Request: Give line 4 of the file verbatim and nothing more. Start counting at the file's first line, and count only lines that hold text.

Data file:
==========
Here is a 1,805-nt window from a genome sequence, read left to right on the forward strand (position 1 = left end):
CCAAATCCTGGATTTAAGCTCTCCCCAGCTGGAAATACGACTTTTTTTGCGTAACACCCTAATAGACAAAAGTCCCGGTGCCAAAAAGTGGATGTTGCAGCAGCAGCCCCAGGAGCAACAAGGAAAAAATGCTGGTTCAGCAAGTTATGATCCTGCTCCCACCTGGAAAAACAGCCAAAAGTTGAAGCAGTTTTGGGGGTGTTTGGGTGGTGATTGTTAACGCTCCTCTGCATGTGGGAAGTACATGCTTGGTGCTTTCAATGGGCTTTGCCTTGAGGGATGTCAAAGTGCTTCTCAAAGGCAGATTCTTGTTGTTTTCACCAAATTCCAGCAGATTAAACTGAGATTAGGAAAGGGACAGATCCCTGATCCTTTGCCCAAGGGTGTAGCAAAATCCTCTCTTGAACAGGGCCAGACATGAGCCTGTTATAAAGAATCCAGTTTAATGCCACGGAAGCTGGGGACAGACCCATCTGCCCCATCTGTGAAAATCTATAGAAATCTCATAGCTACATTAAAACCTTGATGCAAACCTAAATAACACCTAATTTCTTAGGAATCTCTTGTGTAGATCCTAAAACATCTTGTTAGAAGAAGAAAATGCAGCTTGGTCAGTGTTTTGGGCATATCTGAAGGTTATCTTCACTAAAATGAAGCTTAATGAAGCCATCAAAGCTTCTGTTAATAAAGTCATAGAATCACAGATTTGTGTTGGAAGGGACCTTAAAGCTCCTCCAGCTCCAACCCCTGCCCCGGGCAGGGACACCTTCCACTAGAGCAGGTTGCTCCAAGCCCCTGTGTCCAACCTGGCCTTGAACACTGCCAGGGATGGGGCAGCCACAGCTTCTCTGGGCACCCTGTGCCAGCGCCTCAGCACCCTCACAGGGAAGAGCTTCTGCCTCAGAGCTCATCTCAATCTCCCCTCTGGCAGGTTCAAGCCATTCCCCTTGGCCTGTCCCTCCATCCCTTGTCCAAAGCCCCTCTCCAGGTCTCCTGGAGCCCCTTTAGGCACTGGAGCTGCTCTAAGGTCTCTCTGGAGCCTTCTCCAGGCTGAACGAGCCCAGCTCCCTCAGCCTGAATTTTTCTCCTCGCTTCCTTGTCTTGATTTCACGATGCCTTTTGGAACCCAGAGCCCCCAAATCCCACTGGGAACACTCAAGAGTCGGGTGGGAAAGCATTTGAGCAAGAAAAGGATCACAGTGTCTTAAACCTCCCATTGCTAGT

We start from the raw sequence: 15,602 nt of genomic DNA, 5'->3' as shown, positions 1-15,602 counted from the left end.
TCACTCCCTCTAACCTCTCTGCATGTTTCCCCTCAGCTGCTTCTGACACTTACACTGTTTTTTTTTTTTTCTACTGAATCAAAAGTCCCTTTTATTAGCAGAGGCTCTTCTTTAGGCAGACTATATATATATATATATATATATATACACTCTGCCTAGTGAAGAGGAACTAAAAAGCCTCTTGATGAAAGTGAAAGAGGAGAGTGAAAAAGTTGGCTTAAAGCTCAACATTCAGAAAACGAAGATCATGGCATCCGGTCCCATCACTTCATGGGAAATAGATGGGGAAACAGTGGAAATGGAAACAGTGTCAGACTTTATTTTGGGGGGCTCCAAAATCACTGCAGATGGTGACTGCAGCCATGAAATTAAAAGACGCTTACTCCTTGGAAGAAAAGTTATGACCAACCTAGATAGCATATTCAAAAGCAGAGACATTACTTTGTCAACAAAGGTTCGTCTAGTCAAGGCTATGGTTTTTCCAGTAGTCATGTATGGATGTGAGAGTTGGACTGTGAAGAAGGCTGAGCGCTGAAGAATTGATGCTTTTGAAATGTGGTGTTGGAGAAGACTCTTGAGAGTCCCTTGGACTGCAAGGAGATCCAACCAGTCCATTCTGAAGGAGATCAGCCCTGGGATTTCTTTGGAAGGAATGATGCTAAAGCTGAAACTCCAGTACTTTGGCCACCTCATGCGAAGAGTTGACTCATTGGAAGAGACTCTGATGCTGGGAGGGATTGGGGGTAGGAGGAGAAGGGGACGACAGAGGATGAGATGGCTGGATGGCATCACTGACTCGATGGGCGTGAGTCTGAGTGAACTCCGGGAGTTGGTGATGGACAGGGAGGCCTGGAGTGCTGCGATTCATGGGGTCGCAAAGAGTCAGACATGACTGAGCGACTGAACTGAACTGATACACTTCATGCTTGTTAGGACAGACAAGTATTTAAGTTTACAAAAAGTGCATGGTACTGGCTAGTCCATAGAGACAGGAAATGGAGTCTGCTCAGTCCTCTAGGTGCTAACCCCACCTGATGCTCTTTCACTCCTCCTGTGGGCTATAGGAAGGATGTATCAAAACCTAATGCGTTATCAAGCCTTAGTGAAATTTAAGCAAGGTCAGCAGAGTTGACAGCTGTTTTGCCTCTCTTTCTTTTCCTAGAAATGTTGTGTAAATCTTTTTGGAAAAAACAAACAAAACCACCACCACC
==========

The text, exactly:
TCACTCCCTCTAACCTCTCTGCATGTTTCCCCTCAGCTGCTTCTGACACTTACACTGTTTTTTTTTTTTTCTACTGAATCAAAAGTCCCTTTTATTAGCAGAGGCTCTTCTTTAGGCAGACTATATATATATATATATATATATATACACTCTGCCTAGTGAAGAGGAACTAAAAAGCCTCTTGATGAAAGTGAAAGAGGAGAGTGAAAAAGTTGGCTTAAAGCTCAACATTCAGAAAACGAAGATCATGGCATCCGGTCCCATCACTTCATGGGAAATAGATGGGGAAACAGTGGAAATGGAAACAGTGTCAGACTTTATTTTGGGGGGCTCCAAAATCACTGCAGATGGTGACTGCAGCCATGAAATTAAAAGACGCTTACTCCTTGGAAGAAAAGTTATGACCAACCTAGATAGCATATTCAAAAGCAGAGACATTACTTTGTCAACAAAGGTTCGTCTAGTCAAGGCTATGGTTTTTCCAGTAGTCATGTATGGATGTGAGAGTTGGACTGTGAAGAAGGCTGAGCGCTGAAGAATTGATGCTTTTGAAATGTGGTGTTGGAGAAGACTCTTGAGAGTCCCTTGGACTGCAAGGAGATCCAACCAGTCCATTCTGAAGGAGATCAGCCCTGGGATTTCTTTGGAAGGAATGATGCTAAAGCTGAAACTCCAGTACTTTGGCCACCTCATGCGAAGAGTTGACTCATTGGAAGAGACTCTGATGCTGGGAGGGATTGGGGGTAGGAGGAGAAGGGGACGACAGAGGATGAGATGGCTGGATGGCATCACTGACTCGATGGGCGTGAGTCTGAGTGAACTCCGGGAGTTGGTGATGGACAGGGAGGCCTGGAGTGCTGCGATTCATGGGGTCGCAAAGAGTCAGACATGACTGAGCGACTGAACTGAACTGATACACTTCATGCTTGTTAGGACAGACAAGTATTTAAGTTTACAAAAAGTGCATGGTACTGGCTAGTCCATAGAGACAGGAAATGGAGTCTGCTCAGTCCTCTAGGTGCTAACCCCACCTGATGCTCTTTCACTCCTCCTGTGGGCTATAGGAAGGATGTATCAAAACCTAATGCGTTATCAAGCCTTAGTGAAATTTAAGCAAGGTCAGCAGAGTTGACAGCTGTTTTGCCTCTCTTTCTTTTCCTAGAAATGTTGTGTAAATCTTTTTGGAAAAAACAAACAAAACCACCACCACC